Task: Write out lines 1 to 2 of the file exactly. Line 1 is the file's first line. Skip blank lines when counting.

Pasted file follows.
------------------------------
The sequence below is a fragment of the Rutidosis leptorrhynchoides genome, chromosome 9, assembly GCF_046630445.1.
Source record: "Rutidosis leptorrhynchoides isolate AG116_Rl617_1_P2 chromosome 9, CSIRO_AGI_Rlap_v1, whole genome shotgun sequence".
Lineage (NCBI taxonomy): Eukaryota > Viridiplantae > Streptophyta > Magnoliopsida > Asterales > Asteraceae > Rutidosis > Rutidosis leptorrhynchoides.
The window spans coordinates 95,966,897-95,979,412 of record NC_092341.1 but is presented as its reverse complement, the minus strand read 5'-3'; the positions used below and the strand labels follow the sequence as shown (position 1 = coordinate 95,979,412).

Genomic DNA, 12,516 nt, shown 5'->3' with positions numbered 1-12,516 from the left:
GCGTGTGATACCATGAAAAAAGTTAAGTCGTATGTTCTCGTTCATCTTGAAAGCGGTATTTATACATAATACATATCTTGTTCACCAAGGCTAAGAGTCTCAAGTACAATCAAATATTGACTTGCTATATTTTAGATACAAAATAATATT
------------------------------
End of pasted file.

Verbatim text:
The sequence below is a fragment of the Rutidosis leptorrhynchoides genome, chromosome 9, assembly GCF_046630445.1.
Source record: "Rutidosis leptorrhynchoides isolate AG116_Rl617_1_P2 chromosome 9, CSIRO_AGI_Rlap_v1, whole genome shotgun sequence".